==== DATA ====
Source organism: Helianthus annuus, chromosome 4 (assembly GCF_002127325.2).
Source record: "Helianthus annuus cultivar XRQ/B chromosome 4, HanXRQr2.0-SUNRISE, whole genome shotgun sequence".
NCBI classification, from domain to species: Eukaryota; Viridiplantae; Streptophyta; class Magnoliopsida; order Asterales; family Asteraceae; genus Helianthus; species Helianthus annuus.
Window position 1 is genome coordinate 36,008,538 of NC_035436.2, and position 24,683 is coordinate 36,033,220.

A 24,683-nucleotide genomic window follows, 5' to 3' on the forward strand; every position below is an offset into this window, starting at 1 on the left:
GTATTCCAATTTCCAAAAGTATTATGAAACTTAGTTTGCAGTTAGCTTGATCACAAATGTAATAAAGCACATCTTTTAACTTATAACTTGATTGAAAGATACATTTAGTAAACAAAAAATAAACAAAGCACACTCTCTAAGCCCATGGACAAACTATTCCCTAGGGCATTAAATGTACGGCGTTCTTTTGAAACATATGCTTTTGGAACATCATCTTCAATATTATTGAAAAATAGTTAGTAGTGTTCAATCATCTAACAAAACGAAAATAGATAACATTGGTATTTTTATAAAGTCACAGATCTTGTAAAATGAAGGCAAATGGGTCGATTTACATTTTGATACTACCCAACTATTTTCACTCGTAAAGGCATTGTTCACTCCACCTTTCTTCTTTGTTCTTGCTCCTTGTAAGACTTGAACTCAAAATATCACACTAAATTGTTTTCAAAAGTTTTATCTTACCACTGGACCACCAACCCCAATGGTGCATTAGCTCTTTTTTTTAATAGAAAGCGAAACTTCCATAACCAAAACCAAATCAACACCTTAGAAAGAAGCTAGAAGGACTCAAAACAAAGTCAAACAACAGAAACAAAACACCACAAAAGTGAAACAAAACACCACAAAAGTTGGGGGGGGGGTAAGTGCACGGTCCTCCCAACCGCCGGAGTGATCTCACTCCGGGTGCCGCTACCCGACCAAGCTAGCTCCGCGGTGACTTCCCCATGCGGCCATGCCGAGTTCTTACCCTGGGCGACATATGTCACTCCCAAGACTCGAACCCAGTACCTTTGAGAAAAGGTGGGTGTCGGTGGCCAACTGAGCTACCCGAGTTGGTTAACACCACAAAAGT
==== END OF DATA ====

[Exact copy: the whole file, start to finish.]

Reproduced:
Source organism: Helianthus annuus, chromosome 4 (assembly GCF_002127325.2).
Source record: "Helianthus annuus cultivar XRQ/B chromosome 4, HanXRQr2.0-SUNRISE, whole genome shotgun sequence".
NCBI classification, from domain to species: Eukaryota; Viridiplantae; Streptophyta; class Magnoliopsida; order Asterales; family Asteraceae; genus Helianthus; species Helianthus annuus.
Window position 1 is genome coordinate 36,008,538 of NC_035436.2, and position 24,683 is coordinate 36,033,220.

A 24,683-nucleotide genomic window follows, 5' to 3' on the forward strand; every position below is an offset into this window, starting at 1 on the left:
GTATTCCAATTTCCAAAAGTATTATGAAACTTAGTTTGCAGTTAGCTTGATCACAAATGTAATAAAGCACATCTTTTAACTTATAACTTGATTGAAAGATACATTTAGTAAACAAAAAATAAACAAAGCACACTCTCTAAGCCCATGGACAAACTATTCCCTAGGGCATTAAATGTACGGCGTTCTTTTGAAACATATGCTTTTGGAACATCATCTTCAATATTATTGAAAAATAGTTAGTAGTGTTCAATCATCTAACAAAACGAAAATAGATAACATTGGTATTTTTATAAAGTCACAGATCTTGTAAAATGAAGGCAAATGGGTCGATTTACATTTTGATACTACCCAACTATTTTCACTCGTAAAGGCATTGTTCACTCCACCTTTCTTCTTTGTTCTTGCTCCTTGTAAGACTTGAACTCAAAATATCACACTAAATTGTTTTCAAAAGTTTTATCTTACCACTGGACCACCAACCCCAATGGTGCATTAGCTCTTTTTTTTAATAGAAAGCGAAACTTCCATAACCAAAACCAAATCAACACCTTAGAAAGAAGCTAGAAGGACTCAAAACAAAGTCAAACAACAGAAACAAAACACCACAAAAGTGAAACAAAACACCACAAAAGTTGGGGGGGGGGTAAGTGCACGGTCCTCCCAACCGCCGGAGTGATCTCACTCCGGGTGCCGCTACCCGACCAAGCTAGCTCCGCGGTGACTTCCCCATGCGGCCATGCCGAGTTCTTACCCTGGGCGACATATGTCACTCCCAAGACTCGAACCCAGTACCTTTGAGAAAAGGTGGGTGTCGGTGGCCAACTGAGCTACCCGAGTTGGTTAACACCACAAAAGT